Flies, E. J., Williams, C. R., et al (2016) Improving public health intervention for mosquito-borne disease: the value of geovisualization using source of infection and LandScan data. Epidemiology and Infection 144(14): 3108-3119. DOI: 10.1017/S0950268816001357

Flies, E. J., Flies, A., et al. (2016) Regional comparison of mosquito bloodmeals in South Australia: implications for Ross River virus ecology. Journal of Medical Entomology 53(1): 902–910. DOI: 10.1093/jme/tjw035

Flies, A.; Mansfield, L; Flies, E. J., et al (2016) Socioecological predictors of immune defenses in a wild spotted hyenas. Functional Ecology 30(9): 1549-1557. DOI:  10.1111/1365-2435.12638

Williams, C. & Flies, E.J. (2015) How a new test is revolutionising what we know about viruses in our midstThe Conversation. August 19, 2015.

Flies, E. J., Toi , Cheryl, et al. (2015). Converting Mosquito Surveillance to Arbovirus Surveillance with Honey-Baited Nucleic Acid Preservation Cards. Vector-Borne and Zoonotic Diseases 15(7): 397-403. DOI: 10.1089/vbz.2014.1759

Johnston, E.*, P. Weinstein, et al. (2014). Mosquito communities with trap height and urban-rural gradient in Adelaide, South Australia: implications for disease vector surveillanceJournal of Vector Ecology 39(1): 48-55. DOI: 10.1111/j.1948-7134.2014.12069.x

Johnston, E.*, J. I. Tsao, et al. (2013). Anaplasma phagocytophilum Infection in American Robins and Gray Catbirds: An Assessment of Reservoir Competence and Disease in Captive Wildlife. Journal of Medical Entomology  50(1): 163-170. DOI:  10.1603/ME12141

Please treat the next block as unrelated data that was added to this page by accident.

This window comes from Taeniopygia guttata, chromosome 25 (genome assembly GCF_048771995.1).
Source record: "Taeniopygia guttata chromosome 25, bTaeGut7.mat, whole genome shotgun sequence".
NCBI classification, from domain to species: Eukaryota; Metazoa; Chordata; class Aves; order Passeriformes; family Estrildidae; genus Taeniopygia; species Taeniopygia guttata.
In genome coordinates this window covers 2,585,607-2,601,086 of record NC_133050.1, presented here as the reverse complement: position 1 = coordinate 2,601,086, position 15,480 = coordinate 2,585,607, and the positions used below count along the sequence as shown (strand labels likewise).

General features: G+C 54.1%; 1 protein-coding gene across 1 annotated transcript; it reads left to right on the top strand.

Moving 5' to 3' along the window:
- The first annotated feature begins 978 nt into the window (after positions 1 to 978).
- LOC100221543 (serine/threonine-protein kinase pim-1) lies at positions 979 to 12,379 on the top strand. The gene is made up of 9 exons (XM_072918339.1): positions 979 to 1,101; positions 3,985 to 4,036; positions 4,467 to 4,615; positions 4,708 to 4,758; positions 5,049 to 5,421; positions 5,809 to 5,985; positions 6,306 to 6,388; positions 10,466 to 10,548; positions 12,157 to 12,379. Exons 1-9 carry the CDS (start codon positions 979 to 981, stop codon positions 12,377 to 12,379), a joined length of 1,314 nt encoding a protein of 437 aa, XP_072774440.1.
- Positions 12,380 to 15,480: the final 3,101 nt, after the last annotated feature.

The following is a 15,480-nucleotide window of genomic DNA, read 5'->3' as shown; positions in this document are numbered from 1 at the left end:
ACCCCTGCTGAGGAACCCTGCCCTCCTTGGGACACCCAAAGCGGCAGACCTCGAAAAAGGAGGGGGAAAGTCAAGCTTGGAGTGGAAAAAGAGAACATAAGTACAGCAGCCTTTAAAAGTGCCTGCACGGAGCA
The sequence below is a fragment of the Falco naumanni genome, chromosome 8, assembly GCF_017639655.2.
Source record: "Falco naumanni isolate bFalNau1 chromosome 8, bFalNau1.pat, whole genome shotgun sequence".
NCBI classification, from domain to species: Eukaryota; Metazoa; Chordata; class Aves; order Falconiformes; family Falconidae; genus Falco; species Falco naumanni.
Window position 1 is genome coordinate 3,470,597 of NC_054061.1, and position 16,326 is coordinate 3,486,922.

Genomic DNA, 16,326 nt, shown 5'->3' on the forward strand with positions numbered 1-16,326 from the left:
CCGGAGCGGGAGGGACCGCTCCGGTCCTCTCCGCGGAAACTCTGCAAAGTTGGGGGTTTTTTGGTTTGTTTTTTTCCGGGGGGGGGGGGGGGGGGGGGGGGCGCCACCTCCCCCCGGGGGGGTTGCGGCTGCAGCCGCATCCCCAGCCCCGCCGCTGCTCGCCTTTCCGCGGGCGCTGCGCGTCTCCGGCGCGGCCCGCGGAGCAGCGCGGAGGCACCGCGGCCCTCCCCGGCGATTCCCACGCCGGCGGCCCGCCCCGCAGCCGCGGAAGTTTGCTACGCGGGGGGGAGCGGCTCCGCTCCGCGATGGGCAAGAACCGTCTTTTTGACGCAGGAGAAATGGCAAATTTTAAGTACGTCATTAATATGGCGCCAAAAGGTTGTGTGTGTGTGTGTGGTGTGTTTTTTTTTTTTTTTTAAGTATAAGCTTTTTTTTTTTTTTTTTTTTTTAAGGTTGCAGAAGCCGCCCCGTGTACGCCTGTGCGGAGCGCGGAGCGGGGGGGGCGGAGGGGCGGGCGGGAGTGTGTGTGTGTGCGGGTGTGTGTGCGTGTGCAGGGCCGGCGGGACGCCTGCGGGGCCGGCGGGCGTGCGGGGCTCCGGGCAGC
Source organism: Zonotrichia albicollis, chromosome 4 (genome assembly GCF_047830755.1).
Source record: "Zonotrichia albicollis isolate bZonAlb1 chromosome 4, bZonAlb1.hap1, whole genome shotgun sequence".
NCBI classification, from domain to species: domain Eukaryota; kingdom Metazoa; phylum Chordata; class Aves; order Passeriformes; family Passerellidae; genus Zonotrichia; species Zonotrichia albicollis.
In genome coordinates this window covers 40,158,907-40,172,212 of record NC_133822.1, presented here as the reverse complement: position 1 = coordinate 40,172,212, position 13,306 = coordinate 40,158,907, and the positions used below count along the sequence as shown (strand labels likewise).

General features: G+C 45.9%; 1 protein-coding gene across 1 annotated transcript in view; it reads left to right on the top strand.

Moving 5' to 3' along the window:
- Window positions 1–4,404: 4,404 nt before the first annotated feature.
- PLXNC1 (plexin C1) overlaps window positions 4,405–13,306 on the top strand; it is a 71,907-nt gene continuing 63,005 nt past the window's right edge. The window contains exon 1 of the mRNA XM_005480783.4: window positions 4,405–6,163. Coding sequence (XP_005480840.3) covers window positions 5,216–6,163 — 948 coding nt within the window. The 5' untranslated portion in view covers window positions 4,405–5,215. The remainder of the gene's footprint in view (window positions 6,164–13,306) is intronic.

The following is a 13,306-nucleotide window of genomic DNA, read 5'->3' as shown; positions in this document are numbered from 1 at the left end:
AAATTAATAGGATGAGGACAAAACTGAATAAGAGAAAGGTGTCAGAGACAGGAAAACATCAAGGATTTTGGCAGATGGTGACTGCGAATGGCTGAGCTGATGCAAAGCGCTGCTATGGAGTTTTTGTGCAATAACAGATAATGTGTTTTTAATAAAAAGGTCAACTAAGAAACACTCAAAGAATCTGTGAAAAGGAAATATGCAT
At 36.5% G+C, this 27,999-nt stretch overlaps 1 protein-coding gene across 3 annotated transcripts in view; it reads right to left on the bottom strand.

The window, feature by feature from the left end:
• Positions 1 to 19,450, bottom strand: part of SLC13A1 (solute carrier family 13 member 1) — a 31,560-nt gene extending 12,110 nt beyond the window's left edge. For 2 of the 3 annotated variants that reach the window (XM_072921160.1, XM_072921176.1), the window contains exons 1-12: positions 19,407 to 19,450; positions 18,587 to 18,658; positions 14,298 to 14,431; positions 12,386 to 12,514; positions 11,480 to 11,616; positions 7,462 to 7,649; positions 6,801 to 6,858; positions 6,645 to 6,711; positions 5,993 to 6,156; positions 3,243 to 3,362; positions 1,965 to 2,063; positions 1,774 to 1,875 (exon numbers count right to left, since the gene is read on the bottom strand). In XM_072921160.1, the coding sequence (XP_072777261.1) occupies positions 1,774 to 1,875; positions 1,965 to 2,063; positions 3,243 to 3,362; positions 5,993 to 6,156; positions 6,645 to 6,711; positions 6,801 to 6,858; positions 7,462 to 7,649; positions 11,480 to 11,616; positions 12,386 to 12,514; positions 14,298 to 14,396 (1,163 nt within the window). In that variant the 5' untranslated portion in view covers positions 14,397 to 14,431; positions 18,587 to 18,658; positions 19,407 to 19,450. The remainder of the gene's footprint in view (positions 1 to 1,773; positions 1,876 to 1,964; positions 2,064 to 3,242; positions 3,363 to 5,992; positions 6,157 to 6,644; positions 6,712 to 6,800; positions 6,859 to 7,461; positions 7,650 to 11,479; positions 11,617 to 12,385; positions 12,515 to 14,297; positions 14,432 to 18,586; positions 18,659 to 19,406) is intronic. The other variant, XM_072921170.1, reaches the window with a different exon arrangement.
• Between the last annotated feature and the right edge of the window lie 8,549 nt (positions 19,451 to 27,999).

*Maiden name

More about me and my research:ef_moreaboutme

I have taken a meandering route to my current position of postdoctoral research fellow. My undergraduate (Bachelor of Arts) degree was in anthropology and psychology from the University of Buffalo, USA. I then spent a few years teaching outdoor education to middle-school students from Long Island and New York City and then studying, working and travelling in Central and South America. During these formative years, I became interested in how the environment impacts the way that zoonotic diseases are transmitted between humans and animals. Working as a research assistant in Bolivia also reignited my passion for research and in 2008, I began a research degree in “Disease Ecology and Conservation Medicine” at Michigan State University (USA). My master’s thesis explored whether certain bird species can become infected with and transmit a tick-borne bacteria (similar to the bacteria that causes Lyme disease) and whether infection makes the birds sick. During my research, I became more interested in the connections between human, animal and environmental health (One Health/EcoHealth/Planetary Health).